Twombly's discourse is often hard to make sense of because its language is still in evolution. In Panorama it is as if we see a whole new abstract means of communication germinating. The variously indistinct marks flicker and disappear: 'the whole space is crackling in the manner of a television screen before any image appears on it' (Barthes). The irregular passages of line suggest the efforts of a distraught or arthritic person to commit some legible marks to a surface, or the rhythms of anxious contemplation. It is the visual equivalent of a frenetic soliloquy, where the individual utterances are baffling, but the whole speech is awesome. It is a breathless stream of stuttering, a struggle to enunciate. If one searches, individual letters extricate themselves the tangled web… 'HO'… 'HAS'… 'AA' … 'CARN'. Or is it just the brain wanting to infer certain familiar symbols? Just as a baby's gargles occasionally contain a semblance of a recognisable word, these scrawls, in their constant mutability, occasionally stumble across a known sign. Crucially, nothing is made explicit, maintaining the plurality of nuance that is essential to the artist's oeuvre. Mallarme 'speaks in order to no longer be understood', and Twombly's intricate but unintelligible lines of white chalk on black house paint suppress any notion of subject matter. As Frank O'Hara said at the time, though the painting is 'all white and black with grey scoring, the range is far from a whisper, and this new development makes the painting itself the form'. Twombly's art is a historical anomaly in that it apparently 'does not grasp at anything'. Eluding classification as part of any painting movement per se has no doubt contributed to his reputation as an outsider. Panorama is Twombly's Demoiselles d'Avignon, where he has opened a Pandora's Box that would remain a talisman for over a decade. Its simulated mindlessness and arrhythmic repetition hold a mesmerising power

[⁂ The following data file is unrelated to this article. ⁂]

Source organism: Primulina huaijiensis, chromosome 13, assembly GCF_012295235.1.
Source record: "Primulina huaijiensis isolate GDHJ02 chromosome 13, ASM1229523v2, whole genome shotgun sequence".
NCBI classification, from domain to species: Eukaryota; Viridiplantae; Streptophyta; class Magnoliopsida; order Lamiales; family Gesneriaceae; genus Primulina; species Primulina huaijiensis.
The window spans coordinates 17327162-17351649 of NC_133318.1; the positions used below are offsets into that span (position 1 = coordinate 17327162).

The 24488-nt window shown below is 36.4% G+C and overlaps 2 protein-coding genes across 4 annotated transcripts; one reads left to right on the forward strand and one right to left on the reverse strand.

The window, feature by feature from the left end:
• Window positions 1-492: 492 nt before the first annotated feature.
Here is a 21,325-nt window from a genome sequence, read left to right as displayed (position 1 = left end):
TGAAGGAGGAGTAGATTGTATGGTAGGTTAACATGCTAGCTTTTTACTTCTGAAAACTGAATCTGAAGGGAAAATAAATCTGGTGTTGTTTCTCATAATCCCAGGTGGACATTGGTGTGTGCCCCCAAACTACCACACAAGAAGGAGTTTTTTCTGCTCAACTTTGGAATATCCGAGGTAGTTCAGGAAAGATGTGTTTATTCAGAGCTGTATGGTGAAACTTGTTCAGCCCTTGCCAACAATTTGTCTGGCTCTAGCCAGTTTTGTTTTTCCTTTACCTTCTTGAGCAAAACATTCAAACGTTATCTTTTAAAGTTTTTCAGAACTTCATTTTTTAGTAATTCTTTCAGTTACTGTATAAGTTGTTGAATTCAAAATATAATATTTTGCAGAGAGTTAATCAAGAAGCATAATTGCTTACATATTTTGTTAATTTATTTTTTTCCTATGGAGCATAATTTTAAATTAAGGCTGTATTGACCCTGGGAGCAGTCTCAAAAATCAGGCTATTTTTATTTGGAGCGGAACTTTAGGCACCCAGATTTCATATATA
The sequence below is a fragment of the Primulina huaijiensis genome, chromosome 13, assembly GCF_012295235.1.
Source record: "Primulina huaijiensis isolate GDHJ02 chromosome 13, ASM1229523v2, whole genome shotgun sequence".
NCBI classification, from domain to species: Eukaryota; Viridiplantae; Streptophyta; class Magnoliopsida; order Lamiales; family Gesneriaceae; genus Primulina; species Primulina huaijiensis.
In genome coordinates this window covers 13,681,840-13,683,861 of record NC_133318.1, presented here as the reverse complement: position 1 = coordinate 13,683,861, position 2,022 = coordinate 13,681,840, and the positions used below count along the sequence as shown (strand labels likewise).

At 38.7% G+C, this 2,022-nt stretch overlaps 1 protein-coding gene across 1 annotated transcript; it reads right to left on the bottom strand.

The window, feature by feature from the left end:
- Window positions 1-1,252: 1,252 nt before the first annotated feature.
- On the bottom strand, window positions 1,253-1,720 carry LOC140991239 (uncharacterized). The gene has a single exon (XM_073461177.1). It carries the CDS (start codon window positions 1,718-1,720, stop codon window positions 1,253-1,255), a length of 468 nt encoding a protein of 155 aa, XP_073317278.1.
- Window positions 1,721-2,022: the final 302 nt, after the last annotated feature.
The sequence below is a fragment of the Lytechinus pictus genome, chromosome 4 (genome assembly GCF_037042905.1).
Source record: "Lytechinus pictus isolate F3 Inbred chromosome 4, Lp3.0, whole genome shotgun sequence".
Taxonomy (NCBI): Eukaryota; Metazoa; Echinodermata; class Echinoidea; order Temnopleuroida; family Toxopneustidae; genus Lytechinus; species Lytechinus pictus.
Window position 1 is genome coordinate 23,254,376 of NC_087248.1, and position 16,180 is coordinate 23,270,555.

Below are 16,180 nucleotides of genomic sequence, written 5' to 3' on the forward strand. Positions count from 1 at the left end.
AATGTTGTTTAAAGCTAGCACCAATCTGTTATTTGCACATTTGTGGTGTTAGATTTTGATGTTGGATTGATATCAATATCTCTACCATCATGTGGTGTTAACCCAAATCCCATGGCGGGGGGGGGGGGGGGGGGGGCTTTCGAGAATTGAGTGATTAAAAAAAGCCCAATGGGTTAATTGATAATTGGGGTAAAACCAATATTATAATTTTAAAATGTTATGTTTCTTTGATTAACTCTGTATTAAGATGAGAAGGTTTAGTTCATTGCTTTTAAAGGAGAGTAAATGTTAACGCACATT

In the 1990 painting Summer Madness, a clump of blooming flowers from the kindergarten paint pot are accompanied by what appears to be a bungled diary annotation. Dates and monograms have long been part of the fabric of Twombly's paintings, but following the customary notes like 'C.T. Bassano in Teverina/ Aug 20 90', we notice several fudged attempts to commit to paper the painting's title. An excitable hand, perhaps frenzied by the heat of this 'Summer Madness', has written the phrase at least twice with a red paint, effaced it with white, and finally written in red pencil. In the word 'summer', the '-ummer' part is written twice; there has certainly been a struggle to enunciate. 'Mistakes' like this suggest fatigue and forgetting: a hand exhausted by a three-hour examination, or the slurring of simple words after too much wine. Similarly, Night Watch (1966) shows inept attempts to draw a box in space. A rectangular structure stumbles towards us, unusually without erasures to mask its evolution. This has been read as a connection to Italian Futurist conventions of depicting movement in space, but it seems more likely that it is a palimpsest of errors, like the frustration of an earnest child. The final, almost correct floating shape is left abandoned, looming as a symbol of vain effort. This predicts a trend that emerges in pictures of 1971, where the fate of such efforts is told in a collapse from upper left to bottom right. In Untitled, Roma 1971, a semi-circle, recognised by Philip Fisher in his essay 'Next/Next' as the 'agent of effort', enters with apparent confidence before meeting a violent struggle to survive with its form intact. Rain-like diagonal marks pound the motif downwards, aided by the inevitability of gravity, turning it into a mere curve. The persistence of this process extinguishes the individuality of the mark, and the attempts to enunciate a pure semi-circle become increasingly pathetic. Just before its extinction, the mark is nothing but a faint comma.